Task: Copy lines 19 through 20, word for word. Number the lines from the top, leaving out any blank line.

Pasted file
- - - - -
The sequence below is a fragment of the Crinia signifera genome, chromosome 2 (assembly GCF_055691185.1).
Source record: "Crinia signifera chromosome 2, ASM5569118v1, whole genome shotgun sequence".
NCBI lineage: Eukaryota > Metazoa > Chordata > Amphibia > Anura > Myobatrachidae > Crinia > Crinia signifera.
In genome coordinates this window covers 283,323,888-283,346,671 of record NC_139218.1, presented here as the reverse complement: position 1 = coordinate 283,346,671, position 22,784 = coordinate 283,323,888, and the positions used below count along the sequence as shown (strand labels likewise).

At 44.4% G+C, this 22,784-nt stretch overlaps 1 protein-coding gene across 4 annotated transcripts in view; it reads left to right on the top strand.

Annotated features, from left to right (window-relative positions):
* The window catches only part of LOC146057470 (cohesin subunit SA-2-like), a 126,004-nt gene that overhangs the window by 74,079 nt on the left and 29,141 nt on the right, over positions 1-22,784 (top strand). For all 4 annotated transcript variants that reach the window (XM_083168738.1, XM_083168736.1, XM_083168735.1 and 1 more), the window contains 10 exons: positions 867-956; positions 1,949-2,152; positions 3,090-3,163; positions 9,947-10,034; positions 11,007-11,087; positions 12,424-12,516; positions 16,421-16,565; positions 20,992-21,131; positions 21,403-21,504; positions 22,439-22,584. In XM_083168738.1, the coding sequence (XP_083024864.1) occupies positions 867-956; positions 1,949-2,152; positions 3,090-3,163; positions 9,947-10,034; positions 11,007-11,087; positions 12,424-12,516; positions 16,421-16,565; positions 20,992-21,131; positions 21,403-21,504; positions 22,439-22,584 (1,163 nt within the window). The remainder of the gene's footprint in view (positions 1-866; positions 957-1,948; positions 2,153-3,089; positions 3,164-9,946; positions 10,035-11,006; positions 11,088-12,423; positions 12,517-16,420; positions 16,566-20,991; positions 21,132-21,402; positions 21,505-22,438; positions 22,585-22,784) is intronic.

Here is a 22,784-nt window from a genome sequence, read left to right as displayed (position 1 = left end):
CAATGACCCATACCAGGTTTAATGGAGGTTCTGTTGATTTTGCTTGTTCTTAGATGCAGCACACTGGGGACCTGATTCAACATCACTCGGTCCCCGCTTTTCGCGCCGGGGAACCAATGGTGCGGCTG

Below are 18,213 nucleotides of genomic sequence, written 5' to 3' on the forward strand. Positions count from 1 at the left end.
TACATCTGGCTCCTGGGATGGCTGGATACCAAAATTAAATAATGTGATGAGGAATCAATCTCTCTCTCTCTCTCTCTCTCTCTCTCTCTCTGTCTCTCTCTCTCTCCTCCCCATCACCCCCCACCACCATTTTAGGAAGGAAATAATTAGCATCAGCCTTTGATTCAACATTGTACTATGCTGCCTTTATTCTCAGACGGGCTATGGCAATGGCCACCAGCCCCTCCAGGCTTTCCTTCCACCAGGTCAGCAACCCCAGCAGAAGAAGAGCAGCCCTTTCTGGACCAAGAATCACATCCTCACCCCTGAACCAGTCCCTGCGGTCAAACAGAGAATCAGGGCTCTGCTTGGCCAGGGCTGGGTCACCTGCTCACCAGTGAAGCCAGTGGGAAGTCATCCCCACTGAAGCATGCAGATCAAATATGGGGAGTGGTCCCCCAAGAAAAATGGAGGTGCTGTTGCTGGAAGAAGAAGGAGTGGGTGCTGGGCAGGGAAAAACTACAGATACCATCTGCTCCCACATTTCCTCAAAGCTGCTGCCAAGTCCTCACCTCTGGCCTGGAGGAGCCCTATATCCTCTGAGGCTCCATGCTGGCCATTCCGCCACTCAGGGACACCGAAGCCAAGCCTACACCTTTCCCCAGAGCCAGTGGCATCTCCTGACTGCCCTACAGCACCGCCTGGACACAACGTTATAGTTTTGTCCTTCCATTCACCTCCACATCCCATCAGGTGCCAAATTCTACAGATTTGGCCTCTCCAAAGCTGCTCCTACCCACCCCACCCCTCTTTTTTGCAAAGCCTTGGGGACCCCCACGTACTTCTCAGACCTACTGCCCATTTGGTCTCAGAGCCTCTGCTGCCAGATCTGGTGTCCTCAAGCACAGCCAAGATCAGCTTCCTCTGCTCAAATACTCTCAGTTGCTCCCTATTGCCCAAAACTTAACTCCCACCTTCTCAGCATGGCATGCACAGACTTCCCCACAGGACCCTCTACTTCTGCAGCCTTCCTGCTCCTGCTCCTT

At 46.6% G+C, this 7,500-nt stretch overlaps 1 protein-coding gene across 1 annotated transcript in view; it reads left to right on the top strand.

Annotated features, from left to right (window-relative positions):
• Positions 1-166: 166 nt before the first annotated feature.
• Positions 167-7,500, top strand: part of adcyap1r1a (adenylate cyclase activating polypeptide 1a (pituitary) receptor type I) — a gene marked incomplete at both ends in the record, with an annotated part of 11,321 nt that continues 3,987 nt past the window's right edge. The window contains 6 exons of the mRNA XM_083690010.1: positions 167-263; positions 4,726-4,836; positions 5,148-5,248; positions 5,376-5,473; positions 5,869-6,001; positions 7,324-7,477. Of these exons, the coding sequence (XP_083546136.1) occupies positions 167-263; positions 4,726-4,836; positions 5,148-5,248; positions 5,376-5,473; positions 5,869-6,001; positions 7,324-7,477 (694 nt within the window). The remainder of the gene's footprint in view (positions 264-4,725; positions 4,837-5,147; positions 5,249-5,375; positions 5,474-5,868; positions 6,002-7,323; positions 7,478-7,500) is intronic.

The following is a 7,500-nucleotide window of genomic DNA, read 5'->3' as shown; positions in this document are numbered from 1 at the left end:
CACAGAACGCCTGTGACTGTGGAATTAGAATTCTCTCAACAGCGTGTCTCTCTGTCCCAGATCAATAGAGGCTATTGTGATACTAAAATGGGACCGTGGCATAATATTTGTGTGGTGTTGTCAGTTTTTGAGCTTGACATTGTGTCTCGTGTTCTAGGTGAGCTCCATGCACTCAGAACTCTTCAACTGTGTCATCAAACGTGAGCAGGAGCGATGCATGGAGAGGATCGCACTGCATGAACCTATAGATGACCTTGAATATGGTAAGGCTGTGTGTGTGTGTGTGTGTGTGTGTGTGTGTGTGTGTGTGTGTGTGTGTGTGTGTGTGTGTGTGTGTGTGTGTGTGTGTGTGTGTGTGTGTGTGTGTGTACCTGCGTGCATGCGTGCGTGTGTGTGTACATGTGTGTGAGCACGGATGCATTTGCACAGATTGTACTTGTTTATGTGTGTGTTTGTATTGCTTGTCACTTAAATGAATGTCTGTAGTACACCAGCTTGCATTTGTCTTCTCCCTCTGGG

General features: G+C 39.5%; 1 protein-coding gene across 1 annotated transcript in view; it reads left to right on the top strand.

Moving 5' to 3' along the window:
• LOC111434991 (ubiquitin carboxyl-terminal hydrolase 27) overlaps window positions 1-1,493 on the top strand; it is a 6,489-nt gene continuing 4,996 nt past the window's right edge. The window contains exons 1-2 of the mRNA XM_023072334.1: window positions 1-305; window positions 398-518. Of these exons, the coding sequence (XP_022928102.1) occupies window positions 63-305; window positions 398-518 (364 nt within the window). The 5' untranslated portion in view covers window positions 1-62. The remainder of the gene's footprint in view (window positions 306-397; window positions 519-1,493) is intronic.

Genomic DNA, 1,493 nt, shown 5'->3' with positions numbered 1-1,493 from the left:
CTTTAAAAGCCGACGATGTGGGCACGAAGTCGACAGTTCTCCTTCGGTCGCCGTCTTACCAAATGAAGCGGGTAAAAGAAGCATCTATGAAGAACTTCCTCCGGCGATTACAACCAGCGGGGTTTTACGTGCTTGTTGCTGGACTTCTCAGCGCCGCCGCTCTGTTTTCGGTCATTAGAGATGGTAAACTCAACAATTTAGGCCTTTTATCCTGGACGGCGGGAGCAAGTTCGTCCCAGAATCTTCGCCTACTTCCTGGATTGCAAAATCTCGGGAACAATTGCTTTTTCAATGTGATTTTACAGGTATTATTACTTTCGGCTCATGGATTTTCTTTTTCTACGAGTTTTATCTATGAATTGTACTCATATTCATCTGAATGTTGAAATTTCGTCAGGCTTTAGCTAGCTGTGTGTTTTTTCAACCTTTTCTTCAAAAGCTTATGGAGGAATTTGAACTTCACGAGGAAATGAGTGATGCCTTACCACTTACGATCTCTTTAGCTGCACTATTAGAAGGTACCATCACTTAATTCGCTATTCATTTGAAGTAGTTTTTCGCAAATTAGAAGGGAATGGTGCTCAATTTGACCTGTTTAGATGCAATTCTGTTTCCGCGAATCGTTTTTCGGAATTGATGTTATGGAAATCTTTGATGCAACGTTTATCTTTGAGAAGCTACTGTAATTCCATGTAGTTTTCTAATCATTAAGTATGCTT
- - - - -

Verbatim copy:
Moving 5' to 3' along the window:
• LOC111434991 (ubiquitin carboxyl-terminal hydrolase 27) overlaps window positions 1-1,493 on the top strand; it is a 6,489-nt gene continuing 4,996 nt past the window's right edge. The window contains exons 1-2 of the mRNA XM_023072334.1: window positions 1-305; window positions 398-518. Of these exons, the coding sequence (XP_022928102.1) occupies window positions 63-305; window positions 398-518 (364 nt within the window). The 5' untranslated portion in view covers window positions 1-62. The remainder of the gene's footprint in view (window positions 306-397; window positions 519-1,493) is intronic.